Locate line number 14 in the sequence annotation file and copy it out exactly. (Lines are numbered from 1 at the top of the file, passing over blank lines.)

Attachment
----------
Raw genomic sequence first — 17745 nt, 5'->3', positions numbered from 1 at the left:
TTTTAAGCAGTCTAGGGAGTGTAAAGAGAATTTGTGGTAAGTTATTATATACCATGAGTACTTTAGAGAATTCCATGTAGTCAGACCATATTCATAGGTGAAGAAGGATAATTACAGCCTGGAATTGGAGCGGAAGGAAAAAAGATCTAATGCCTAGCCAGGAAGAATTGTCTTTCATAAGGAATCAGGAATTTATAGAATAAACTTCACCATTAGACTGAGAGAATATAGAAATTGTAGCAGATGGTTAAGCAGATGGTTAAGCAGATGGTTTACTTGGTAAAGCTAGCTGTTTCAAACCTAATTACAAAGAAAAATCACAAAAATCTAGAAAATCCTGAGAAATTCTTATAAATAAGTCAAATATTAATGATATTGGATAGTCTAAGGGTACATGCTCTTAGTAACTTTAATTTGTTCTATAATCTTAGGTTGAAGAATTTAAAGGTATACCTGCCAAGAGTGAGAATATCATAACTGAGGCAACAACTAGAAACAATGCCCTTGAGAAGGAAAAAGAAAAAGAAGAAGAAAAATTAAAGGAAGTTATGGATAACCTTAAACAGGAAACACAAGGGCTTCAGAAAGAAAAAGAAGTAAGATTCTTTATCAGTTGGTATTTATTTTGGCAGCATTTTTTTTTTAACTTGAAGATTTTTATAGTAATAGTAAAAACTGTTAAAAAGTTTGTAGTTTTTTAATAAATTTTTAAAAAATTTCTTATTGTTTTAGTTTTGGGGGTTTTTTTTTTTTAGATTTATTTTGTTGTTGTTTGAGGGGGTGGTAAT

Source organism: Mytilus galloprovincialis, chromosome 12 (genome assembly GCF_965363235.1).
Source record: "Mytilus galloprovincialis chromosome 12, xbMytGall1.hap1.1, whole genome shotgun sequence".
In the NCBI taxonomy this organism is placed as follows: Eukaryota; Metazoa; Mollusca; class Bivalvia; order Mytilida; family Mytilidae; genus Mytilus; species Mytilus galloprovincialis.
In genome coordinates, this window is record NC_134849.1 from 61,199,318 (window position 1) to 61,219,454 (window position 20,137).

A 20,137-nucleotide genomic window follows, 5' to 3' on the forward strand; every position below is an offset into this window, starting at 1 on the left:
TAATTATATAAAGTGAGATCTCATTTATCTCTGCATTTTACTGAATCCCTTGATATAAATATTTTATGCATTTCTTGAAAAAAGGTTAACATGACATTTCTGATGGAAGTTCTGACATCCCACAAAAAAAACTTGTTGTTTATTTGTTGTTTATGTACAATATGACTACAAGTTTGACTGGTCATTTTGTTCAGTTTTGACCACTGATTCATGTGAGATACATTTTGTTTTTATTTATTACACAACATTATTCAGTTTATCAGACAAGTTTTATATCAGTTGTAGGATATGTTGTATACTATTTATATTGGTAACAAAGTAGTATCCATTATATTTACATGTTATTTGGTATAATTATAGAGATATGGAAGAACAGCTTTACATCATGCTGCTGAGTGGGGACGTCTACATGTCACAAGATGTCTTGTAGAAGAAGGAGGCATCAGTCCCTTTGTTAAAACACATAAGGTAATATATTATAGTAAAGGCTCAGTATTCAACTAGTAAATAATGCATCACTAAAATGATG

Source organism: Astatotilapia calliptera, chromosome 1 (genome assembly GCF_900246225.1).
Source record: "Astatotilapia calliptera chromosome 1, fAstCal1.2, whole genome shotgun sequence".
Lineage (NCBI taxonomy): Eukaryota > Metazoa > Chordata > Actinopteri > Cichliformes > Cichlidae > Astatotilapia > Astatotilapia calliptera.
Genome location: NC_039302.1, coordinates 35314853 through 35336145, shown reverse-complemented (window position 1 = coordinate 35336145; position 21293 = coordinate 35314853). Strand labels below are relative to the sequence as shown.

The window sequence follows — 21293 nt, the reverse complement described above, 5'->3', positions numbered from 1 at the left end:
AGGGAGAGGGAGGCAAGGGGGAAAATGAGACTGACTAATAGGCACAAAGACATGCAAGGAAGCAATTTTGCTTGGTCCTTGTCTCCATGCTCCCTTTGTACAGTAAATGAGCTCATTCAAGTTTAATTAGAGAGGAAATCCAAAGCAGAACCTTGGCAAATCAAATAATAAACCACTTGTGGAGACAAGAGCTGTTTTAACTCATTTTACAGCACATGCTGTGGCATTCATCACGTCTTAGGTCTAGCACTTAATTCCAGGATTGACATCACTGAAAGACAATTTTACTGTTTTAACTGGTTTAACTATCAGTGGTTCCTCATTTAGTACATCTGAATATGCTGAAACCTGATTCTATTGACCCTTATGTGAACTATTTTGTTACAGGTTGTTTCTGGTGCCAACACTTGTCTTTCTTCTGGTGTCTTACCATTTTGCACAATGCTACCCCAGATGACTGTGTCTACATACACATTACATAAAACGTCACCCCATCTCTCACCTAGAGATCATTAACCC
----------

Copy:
AGGGAGAGGGAGGCAAGGGGGAAAATGAGACTGACTAATAGGCACAAAGACATGCAAGGAAGCAATTTTGCTTGGTCCTTGTCTCCATGCTCCCTTTGTACAGTAAATGAGCTCATTCAAGTTTAATTAGAGAGGAAATCCAAAGCAGAACCTTGGCAAATCAAATAATAAACCACTTGTGGAGACAAGAGCTGTTTTAACTCATTTTACAGCACATGCTGTGGCATTCATCACGTCTTAGGTCTAGCACTTAATTCCAGGATTGACATCACTGAAAGACAATTTTACTGTTTTAACTGGTTTAACTATCAGTGGTTCCTCATTTAGTACATCTGAATATGCTGAAACCTGATTCTATTGACCCTTATGTGAACTATTTTGTTACAGGTTGTTTCTGGTGCCAACACTTGTCTTTCTTCTGGTGTCTTACCATTTTGCACAATGCTACCCCAGATGACTGTGTCTACATACACATTACATAAAACGTCACCCCATCTCTCACCTAGAGATCATTAACCC